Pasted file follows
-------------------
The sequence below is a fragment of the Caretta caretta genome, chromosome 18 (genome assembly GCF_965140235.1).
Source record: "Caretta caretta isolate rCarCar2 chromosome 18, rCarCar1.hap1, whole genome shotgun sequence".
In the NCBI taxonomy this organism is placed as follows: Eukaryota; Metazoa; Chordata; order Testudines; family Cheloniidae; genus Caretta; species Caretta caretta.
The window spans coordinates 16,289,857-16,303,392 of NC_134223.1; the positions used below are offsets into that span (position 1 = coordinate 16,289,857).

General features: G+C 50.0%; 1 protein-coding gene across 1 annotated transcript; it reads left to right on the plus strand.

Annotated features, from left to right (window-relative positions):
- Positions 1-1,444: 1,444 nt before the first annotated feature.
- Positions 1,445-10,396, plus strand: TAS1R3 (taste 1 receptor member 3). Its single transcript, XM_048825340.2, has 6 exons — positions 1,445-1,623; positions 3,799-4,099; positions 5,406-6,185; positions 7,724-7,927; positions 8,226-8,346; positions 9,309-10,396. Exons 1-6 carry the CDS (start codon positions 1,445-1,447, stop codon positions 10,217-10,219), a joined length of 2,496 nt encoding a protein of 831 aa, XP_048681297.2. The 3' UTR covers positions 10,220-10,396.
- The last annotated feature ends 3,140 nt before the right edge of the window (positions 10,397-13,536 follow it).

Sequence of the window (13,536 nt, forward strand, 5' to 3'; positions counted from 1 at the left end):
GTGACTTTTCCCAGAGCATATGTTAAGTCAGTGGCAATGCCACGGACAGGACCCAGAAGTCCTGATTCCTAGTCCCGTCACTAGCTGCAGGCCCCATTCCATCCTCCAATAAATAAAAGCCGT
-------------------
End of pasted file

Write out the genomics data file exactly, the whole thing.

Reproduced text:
The sequence below is a fragment of the Caretta caretta genome, chromosome 18 (genome assembly GCF_965140235.1).
Source record: "Caretta caretta isolate rCarCar2 chromosome 18, rCarCar1.hap1, whole genome shotgun sequence".
In the NCBI taxonomy this organism is placed as follows: Eukaryota; Metazoa; Chordata; order Testudines; family Cheloniidae; genus Caretta; species Caretta caretta.
The window spans coordinates 16,289,857-16,303,392 of NC_134223.1; the positions used below are offsets into that span (position 1 = coordinate 16,289,857).

General features: G+C 50.0%; 1 protein-coding gene across 1 annotated transcript; it reads left to right on the plus strand.

Annotated features, from left to right (window-relative positions):
- Positions 1-1,444: 1,444 nt before the first annotated feature.
- Positions 1,445-10,396, plus strand: TAS1R3 (taste 1 receptor member 3). Its single transcript, XM_048825340.2, has 6 exons — positions 1,445-1,623; positions 3,799-4,099; positions 5,406-6,185; positions 7,724-7,927; positions 8,226-8,346; positions 9,309-10,396. Exons 1-6 carry the CDS (start codon positions 1,445-1,447, stop codon positions 10,217-10,219), a joined length of 2,496 nt encoding a protein of 831 aa, XP_048681297.2. The 3' UTR covers positions 10,220-10,396.
- The last annotated feature ends 3,140 nt before the right edge of the window (positions 10,397-13,536 follow it).

Sequence of the window (13,536 nt, forward strand, 5' to 3'; positions counted from 1 at the left end):
GTGACTTTTCCCAGAGCATATGTTAAGTCAGTGGCAATGCCACGGACAGGACCCAGAAGTCCTGATTCCTAGTCCCGTCACTAGCTGCAGGCCCCATTCCATCCTCCAATAAATAAAAGCCGT